Table of Contents Author Guidelines Submit a Manuscript
Child Development Research
Volume 2017, Article ID 1285320, 9 pages
https://doi.org/10.1155/2017/1285320
Research Article

Overweight and Normal-Weight Children’s Decision-Making in a Child Variant of the Iowa Gambling Task

Developmental Psychology, University of Potsdam, Karl-Liebknecht Str. 24-25, 14476 Potsdam, Germany

Correspondence should be addressed to Nele Lensing; ed.madstop-inu@gnisnel

Received 15 June 2017; Revised 16 September 2017; Accepted 26 October 2017; Published 16 November 2017

Academic Editor: Glenda Andrews

Copyright © 2017 Nele Lensing and Birgit Elsner. This is an open access article distributed under the Creative Commons Attribution License, which permits unrestricted use, distribution, and reproduction in any medium, provided the original work is properly cited.

Abstract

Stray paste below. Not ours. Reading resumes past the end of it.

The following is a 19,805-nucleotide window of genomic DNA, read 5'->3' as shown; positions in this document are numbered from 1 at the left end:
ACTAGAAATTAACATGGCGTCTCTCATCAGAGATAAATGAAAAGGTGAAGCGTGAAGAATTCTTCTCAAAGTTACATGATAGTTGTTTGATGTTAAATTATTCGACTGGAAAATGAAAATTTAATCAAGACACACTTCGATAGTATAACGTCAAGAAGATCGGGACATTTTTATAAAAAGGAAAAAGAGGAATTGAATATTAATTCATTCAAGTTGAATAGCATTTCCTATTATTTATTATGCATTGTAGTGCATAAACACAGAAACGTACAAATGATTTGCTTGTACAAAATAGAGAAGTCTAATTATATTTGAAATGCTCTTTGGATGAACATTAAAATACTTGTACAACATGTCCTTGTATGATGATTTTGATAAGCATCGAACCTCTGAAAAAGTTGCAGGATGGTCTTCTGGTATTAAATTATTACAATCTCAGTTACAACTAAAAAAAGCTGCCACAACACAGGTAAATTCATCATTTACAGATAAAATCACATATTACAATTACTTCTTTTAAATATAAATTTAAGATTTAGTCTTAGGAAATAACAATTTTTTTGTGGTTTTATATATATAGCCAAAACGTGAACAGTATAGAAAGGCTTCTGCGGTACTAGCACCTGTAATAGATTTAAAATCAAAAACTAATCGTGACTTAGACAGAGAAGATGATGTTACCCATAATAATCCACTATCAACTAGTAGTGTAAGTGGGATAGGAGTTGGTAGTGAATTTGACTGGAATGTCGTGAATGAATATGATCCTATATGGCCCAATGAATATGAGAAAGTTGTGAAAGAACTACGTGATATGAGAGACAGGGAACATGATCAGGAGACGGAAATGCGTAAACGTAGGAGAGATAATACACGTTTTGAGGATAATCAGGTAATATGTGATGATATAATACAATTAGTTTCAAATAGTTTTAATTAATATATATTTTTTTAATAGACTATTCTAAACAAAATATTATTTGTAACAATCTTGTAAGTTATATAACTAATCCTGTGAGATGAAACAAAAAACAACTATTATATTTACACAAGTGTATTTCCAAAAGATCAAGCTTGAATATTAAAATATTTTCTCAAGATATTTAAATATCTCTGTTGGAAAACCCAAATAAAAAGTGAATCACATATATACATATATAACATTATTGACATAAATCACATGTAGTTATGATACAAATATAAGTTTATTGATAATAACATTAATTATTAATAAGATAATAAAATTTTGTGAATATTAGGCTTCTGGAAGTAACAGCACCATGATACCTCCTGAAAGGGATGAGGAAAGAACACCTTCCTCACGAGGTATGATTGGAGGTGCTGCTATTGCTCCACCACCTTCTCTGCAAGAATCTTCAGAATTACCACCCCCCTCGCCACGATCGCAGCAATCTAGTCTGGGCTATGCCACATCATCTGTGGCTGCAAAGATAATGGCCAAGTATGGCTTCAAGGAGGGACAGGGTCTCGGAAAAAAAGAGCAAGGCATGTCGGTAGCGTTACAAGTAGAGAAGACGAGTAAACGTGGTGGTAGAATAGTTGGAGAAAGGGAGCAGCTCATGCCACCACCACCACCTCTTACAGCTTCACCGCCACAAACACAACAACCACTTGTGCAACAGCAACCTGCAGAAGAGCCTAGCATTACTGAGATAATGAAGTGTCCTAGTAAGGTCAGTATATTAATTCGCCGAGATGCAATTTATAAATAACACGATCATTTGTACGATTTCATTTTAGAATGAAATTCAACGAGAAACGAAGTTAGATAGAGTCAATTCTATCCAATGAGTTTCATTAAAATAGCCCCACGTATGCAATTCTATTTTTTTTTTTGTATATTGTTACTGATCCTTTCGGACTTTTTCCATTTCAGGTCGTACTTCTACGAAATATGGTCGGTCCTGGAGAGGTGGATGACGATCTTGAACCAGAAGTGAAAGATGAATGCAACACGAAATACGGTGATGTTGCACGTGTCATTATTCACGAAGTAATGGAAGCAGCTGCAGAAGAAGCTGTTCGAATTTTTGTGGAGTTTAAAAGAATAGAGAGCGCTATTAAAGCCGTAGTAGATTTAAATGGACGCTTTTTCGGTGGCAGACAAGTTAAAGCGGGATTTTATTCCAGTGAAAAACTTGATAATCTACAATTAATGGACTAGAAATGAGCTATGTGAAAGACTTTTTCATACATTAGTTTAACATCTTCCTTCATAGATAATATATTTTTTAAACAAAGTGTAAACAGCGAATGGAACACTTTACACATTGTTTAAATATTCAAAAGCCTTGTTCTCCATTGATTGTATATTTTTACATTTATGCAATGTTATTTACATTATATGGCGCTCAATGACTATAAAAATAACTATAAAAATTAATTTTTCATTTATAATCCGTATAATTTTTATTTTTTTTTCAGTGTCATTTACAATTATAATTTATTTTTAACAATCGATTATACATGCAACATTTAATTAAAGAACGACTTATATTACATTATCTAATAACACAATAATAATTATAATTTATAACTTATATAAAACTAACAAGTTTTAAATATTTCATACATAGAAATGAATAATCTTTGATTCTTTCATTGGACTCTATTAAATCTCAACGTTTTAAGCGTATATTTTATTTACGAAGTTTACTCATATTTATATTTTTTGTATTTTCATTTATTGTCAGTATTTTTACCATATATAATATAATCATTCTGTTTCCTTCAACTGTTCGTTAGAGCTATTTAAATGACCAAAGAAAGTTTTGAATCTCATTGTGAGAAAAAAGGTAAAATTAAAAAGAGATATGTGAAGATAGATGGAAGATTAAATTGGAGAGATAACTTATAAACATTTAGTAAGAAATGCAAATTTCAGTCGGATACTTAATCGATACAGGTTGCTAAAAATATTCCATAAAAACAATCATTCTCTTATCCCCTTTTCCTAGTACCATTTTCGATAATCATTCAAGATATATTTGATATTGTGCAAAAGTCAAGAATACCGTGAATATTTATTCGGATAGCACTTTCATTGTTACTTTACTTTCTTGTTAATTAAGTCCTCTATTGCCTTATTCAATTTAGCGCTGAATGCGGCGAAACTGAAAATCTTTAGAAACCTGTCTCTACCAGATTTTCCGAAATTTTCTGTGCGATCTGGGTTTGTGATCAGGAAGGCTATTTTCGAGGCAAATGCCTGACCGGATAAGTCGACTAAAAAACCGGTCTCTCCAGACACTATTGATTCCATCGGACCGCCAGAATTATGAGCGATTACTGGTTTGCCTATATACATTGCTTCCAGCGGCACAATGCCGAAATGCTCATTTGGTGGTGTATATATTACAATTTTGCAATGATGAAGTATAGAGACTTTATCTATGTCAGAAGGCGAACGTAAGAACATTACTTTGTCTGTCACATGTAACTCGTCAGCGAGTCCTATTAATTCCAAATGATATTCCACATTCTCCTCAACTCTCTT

In the Iowa Gambling Task (IGT), overweight as compared to normal-weight adults make more risky decisions resulting in immediate rewards and long-term losses. Findings regarding a potentially moderating role of gender have been inconsistent and investigations on the development of weight-group differences in decision-making during childhood are lacking. Using a 3-wave longitudinal study, we examined decision-making in a matched sample of 94 overweight and 94 normal-weight children (49% girls, aged 6–9 years at wave 1) over a 3-year period. Decision-making was measured with the Hungry Donkey Task (HDT), an age-appropriate version of the IGT, and learning within the task was examined via analysis across trial blocks. Mixed-design ANOVA revealed that more risky decisions were made by overweight as compared to normal-weight children and by girls as compared to boys. Within-task learning was evident at all three waves, moderated by weight group and gender. However, although risky decisions generally decreased across the 3-year period, weight-group and gender differences did not significantly change over the 3-year period. Our findings demonstrate that weight-group and gender differences in decision-making are already present and do not significantly change over a 3-year period in middle childhood.